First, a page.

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- Man transitioning to woman killed herself in Cape City Jail in June; news comes from architect's pitch in Kansas (2/15/18)2
- Bell City arrest, Scott City incident highlight high-alert status following Fla. school shooting (2/20/18)4
- Cape Girardeau businessman proposes redevelopment project; seeks taxing district to fund improvements (2/17/18)16
- Pence gets it right in response to attack on Christian faith (2/17/18)12
- As February winds down, Chaffee looking forward to reopening of ice cream shop (2/21/18)1
- Scott City puts school on lockdown; officials say alleged threat 'not credible' (2/21/18)2
- The heart of the matter: Clinic helps patients rise above congestive heart failure (2/17/18)
- Local foodies share most romantic places (2/22/18)
- Missouri governor indicted on invasion of privacy charge (2/23/18)6
Consortium offers health care
To the editor:It was my pleasure to present at the health-care forum on June 7 that was sponsored by the Missouri Research Corp. and Providers Assuring Rehabilitation Efficacy.
I had the opportunity to discuss how 32 member manufacturers in the Southwest Area Manufacturers Association joined together to purchase health care and, for rating purposes, were viewed by the health insurance company as one large employer instead of 32 separate companies. All companies now have a common plan design and rating structure, and vulnerability to risks has been reduced by having a larger and more consistent risk pool. Six companies were able to access affordable health care for the first time. Together, they employed 68 workers, 34 of whom had no health coverage.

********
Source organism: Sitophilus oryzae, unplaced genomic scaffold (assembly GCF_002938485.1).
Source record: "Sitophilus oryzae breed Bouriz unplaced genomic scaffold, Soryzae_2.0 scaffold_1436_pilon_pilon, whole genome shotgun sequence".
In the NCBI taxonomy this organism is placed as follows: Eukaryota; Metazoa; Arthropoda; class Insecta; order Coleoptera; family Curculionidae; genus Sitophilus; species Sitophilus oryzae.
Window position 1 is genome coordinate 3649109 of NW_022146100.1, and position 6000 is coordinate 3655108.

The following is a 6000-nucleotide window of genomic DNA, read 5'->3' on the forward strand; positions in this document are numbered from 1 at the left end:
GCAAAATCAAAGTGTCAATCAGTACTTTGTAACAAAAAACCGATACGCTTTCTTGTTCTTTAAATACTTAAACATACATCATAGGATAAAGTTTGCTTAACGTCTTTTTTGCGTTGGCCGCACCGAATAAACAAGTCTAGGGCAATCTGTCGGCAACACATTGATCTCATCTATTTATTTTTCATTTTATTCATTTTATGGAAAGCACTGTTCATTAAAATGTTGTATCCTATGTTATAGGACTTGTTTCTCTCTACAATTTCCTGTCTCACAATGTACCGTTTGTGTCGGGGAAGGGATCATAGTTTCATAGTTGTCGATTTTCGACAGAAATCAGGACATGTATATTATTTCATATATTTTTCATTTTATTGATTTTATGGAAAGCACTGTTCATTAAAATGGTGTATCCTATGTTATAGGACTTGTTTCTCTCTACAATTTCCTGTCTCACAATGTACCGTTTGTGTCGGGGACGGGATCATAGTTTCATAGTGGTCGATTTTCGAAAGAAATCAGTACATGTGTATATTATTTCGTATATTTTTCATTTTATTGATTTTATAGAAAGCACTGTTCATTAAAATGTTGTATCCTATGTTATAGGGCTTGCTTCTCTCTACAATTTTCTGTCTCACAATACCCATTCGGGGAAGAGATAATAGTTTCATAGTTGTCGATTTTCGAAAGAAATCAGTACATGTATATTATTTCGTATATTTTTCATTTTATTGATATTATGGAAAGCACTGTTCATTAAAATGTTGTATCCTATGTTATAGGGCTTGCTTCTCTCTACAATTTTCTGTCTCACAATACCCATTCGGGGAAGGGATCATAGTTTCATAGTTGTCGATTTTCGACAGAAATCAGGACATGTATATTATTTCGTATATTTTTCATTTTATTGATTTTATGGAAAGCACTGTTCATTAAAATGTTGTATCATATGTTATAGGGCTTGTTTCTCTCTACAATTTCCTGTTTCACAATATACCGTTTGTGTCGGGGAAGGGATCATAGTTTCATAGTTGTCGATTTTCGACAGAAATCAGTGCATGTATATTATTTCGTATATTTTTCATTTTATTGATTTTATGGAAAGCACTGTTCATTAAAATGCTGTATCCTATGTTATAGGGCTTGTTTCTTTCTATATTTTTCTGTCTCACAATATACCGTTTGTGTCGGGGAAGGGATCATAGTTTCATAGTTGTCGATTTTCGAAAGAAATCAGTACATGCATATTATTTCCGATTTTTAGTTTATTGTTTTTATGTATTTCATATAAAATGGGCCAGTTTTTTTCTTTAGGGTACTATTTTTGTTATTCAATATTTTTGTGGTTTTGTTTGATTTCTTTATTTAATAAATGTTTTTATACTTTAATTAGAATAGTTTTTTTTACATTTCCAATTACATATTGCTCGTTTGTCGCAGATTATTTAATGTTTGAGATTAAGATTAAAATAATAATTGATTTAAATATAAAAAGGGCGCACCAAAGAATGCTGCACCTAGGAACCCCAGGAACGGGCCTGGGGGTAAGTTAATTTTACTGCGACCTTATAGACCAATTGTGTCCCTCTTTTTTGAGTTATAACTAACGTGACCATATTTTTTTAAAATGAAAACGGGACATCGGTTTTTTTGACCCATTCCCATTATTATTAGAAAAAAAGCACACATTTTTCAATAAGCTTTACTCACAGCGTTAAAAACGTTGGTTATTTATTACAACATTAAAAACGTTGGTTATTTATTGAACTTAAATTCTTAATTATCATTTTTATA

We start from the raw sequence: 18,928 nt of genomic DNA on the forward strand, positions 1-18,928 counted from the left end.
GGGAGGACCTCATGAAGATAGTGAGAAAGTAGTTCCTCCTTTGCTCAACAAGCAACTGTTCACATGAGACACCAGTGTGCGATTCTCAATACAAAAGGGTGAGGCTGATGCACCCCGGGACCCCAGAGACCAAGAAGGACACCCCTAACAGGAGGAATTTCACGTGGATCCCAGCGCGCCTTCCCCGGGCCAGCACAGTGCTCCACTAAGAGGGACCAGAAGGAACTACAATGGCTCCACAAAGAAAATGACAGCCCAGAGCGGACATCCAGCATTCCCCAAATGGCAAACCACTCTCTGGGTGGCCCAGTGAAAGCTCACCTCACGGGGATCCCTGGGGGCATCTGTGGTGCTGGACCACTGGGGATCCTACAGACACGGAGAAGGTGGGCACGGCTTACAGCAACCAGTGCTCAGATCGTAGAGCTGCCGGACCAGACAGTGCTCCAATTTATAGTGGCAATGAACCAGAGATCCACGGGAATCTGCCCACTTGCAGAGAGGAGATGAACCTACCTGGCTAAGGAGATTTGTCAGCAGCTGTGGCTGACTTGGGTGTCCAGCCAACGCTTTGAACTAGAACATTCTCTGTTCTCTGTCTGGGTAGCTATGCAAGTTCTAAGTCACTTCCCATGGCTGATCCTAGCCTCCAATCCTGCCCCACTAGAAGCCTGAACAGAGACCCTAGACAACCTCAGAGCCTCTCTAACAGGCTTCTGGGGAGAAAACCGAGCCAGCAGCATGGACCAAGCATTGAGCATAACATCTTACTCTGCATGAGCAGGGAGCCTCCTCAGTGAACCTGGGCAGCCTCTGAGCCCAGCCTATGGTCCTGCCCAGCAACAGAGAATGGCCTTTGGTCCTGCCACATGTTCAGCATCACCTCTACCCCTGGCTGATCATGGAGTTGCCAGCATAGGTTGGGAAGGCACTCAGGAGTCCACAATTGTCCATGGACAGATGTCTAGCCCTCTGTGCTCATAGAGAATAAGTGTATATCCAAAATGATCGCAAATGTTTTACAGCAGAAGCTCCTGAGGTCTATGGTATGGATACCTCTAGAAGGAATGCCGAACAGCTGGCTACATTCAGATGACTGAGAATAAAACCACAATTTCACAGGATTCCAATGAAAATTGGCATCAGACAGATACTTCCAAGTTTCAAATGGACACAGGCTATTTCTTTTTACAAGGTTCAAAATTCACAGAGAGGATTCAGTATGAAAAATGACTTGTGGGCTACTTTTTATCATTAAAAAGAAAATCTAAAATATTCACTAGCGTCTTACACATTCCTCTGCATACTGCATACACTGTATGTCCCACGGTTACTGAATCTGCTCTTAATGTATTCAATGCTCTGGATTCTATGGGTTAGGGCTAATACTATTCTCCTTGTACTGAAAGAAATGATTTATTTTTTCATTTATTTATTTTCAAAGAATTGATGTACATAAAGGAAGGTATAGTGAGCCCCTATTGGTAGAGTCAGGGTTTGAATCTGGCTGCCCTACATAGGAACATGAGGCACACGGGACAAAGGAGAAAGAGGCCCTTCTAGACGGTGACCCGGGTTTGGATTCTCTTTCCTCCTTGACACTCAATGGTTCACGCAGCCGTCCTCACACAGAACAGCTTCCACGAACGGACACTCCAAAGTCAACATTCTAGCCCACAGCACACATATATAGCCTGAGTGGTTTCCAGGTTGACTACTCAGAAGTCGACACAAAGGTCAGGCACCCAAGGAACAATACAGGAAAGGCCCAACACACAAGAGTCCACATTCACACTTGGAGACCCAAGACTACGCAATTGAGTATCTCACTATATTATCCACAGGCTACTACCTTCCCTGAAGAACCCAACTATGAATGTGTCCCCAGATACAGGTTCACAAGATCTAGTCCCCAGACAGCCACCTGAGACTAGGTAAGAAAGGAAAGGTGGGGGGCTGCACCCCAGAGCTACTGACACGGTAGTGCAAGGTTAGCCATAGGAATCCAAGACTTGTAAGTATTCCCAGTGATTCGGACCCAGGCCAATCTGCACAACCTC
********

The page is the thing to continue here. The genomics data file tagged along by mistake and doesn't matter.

The success of the SAMA I Health Care Consortium, which was initially made possible by a 2-year waiver from the Missouri Department of Insurance, spurred the Missouri Legislature to pass House Bill 1827 unanimously in 2006 to allow associations throughout Missouri to form association health plans like SAMA's and give small employers the same options that were already available to employers with 26 employees or more.
Of approximately 700,000 uninsured people in Missouri, 80 percent of them are reported to be working. When more than 87 percent of all Missouri employers have fewer than 25 employees, it's easy to see the advantage for small employers. However, in the SAMA consortium, there were advantages for all participating employers, ranging in size from 3 to 500 employees.
RITA NEEDHAM, Springfield, Mo.